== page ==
Date: June 21, 2018
One thing to do while spending time in Yucatan is to visit Maya archaeological sites. Throughout the region hundreds of sites have been documented and in addition, the number of undocumented or unknown sites is estimated to reach several thousands. The first site we visited was the nearby Coba. The site was first mentioned in print in 1842 by John Lloyd Stephens (more about him later) but he did not visit Coba at the time because it was so distant from any existing roads that he decided that the difficulty in trying to get there was too great and his time better spent at exploring easier accessible sites instead. In the following years the site was visited a few times but it was not until 1926 that the first proper exploration began. Only when a road leading to the site was built in the early 1970s, major clearing of the jungle that covered the ruins and restoration of some of the buildings was begun, and the site opened up as a tourist attraction in the 1980s.
Even though a part of the site has been cleared of vegetation the feeling at Coba is still very much like walking around in the jungle, turning around a corner and suddenly spotting some ruins under the shade of some trees. It is rather nice to walk in the shade of the trees, especially when taking into consideration the heat and humidity in June, but the dense vegetation makes it impossible to get an overview of the layout of the city of Coba. Coba is estimated to have had around 50.000 inhabitants at its peak and the built up area extends over about 80 km2. The different parts of the city was connected by straight raised roads, paved with stones, so-called sacbes (meaning "white road" in the local Maya language). Some sacbes were very long and connected Coba to other Maya cities. Coba was first settled between 50 BC and 100 AD and became a major political and economic factor in the area until around 900 AD where a lengthy power struggle between Coba and emerging Maya city of Chichén Itzá resulted in Coba losing most of its political and economical power. However, Coba remained a religious site of some importance until its abandonment at the time of the Spanish conquest in the 16th century.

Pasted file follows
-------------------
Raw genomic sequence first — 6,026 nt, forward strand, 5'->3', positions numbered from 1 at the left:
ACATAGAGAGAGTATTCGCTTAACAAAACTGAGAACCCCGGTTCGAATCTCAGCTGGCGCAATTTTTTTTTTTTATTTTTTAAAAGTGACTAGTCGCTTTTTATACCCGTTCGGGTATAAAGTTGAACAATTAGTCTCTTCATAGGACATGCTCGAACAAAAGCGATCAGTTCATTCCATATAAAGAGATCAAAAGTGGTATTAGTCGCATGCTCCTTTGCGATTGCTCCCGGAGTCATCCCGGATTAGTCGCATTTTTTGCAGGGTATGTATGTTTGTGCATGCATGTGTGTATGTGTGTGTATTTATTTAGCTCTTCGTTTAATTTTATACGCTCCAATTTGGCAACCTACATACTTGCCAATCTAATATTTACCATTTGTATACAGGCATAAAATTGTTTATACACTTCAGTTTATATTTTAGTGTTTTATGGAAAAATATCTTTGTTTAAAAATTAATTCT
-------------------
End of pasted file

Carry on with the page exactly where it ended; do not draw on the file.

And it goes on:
Here is the so-called Iglesia pyramid. To the left in front of the pyramid is a thatched roof covering one of the many stelae (a tall sculpted stone of unknown function) found at Coba:
In the two following pictures, it is easy to see that the jungle is quite close to the ruins and is just waiting for an inattentive moment to overgrow everything again:
This restored pathway probably used to be one of the Maya roads (sacbes) connecting different parts of Coba:
Picture of a circular tile near the ball court at Coba:
The Nohoch Mul pyramid is 42 m tall, making it one of the tallest Maya pyramids. Nohoch Mul means big mound in Maya. Unlike most archaeological sites in Europe, climbing the pyramid is actually allowed:
Here is Félicie at the top:
View over the jungle with another top of a pyramid sticking up in the distance:
Félicie on the way down:
A funny bird with a large tail landed on the path in front of us:
Another small pyramid with some restoration work being done at the top:
Here is a stele and below is a drawing showing the inscriptions on the stele:
We had had quite a few days with rain a couple of days before we visited Coba so the road leading to the site was flooded: